If President Joe Biden’s Occupational Safety and Health Administration’s (OSHA) Emergency Temporary Standard (ETS) vaccine or testing mandate for employers goes forward, nearly half the states have the option of going their own way.

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In what is getting to be habit in the OSHA ETS litigation with courts issuing orders late Friday afternoons, the Sixth Circuit on December 3, 2021 tersely denied a petition to transfer the case back to the Fifth Circuit.  In the same order, the Sixth Circuit also denied, without explanation, the union petitioners’ bid to transfer the case to the D.C. Circuit where there is pending litigation of the OSHA Healthcare ETS issued in June 2020.

The order perfunctorily addressed several pending motions on the docket, including OSHA’s motion for an expedited briefing schedule, which would have set the close of briefing on the merits for December 29, 2021 with oral argument held as soon as practicable thereafter.  In denying the motion, the Sixth Circuit stated little more than it was reserving judgment on setting a merits briefing schedule.  Obviously, there are a tremendous number of parties with varied interests and a multitude of legal arguments both statutory and Constitutional, which the court clearly recognizes are at play and likely require a schedule that is not rushed.

The next big issue for the court to tackle will be OSHA’s motion to dissolve the stay with the close of briefing just a week away on December 10, 2021.  Whether the court will dole out more good news for employers, states, and other challengers to the ETS for the holiday season is anybody’s guess, but a decision before the holidays seems imminent.

At Jackson Lewis, we are closely monitoring the ETS litigation and will provide updates on important developments.  Please reach out to the Workplace Safety and Health Practice Group or our COVID-19 Team if you have any compliance questions.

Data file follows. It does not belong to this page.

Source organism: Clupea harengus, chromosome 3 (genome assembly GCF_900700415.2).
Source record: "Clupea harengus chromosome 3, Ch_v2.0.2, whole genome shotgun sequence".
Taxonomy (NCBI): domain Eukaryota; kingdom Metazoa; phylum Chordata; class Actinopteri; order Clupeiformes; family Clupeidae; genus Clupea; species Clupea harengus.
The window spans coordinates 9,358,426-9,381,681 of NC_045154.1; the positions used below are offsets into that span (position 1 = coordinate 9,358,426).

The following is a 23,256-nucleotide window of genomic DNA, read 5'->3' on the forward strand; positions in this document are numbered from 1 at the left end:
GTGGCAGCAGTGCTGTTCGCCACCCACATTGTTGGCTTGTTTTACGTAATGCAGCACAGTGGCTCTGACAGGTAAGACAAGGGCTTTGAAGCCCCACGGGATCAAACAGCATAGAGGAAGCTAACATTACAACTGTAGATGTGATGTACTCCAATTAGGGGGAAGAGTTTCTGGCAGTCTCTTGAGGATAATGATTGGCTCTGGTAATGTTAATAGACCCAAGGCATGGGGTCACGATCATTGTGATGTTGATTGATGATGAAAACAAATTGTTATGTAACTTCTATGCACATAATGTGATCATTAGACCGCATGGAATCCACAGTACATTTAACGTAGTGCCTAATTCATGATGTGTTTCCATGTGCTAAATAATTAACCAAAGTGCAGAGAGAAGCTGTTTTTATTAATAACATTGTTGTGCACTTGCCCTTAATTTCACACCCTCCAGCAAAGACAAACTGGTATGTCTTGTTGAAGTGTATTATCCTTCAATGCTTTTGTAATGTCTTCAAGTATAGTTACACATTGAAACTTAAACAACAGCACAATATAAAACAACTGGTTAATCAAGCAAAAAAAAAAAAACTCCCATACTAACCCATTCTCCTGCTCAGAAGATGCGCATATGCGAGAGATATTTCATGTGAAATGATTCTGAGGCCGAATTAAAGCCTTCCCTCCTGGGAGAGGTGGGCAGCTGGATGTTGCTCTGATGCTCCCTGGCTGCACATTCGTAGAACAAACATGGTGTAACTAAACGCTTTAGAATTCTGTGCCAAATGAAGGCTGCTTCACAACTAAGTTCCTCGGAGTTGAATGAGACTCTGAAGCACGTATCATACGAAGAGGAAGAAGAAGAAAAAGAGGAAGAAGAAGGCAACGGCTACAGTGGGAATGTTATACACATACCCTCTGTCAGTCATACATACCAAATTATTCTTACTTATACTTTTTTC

As the OSHA COVID ETS saga continues to unfold, several union groups have filed a motion requesting that the 6th Circuit transfer all of the consolidated petitions to the D.C. Circuit, arguing that the D.C. Circuit is better equipped to handle the matter.  The United Food and Commercial Workers International Union, AFL/CIO-CLC and the American Federation of Labor-Congress of Industrial Organizations (“Unions”) requested that the court transfer the case to the D.C. Circuit because the D.C. Circuit handled the Unions’ litigation to compel OSHA to promulgate an ETS for COVID-19 in 2019.  The D.C. Circuit also adjudicated the United Mine Workers of America’s writ of mandamus seeking to compel the Mine Safety and Health Administration (MSHA) to issue an ETS for infectious diseases.  The Unions also point out that they petitioned for review of OSHA’s healthcare ETS issued on June 21, 2021, claiming it was too narrow, and that action is still pending before the D.C. Circuit. The Unions argue transfer is appropriate because the D.C. Circuit is the only court where petitioners on both sides of the ETS filed petitions for review, the government is located, and many lawyers representing various petitioners are located.  The Unions further argue that the D.C. Circuit hears more agency challenges and specifically challenges to OSHA rulemaking than any other Circuit.  As a result, they believe the D.C. Circuit has expertise in adjudicating complex administrative law cases, which make up a disproportionate share of its docket.  The Unions also argue that a transfer would foster judicial economy because there could be natural overlap between the issues pending before the D.C. Circuit in the challenge to the healthcare ETS.  Last week, several petitioners opposing the ETS moved to transfer the case back to the 5th Circuit.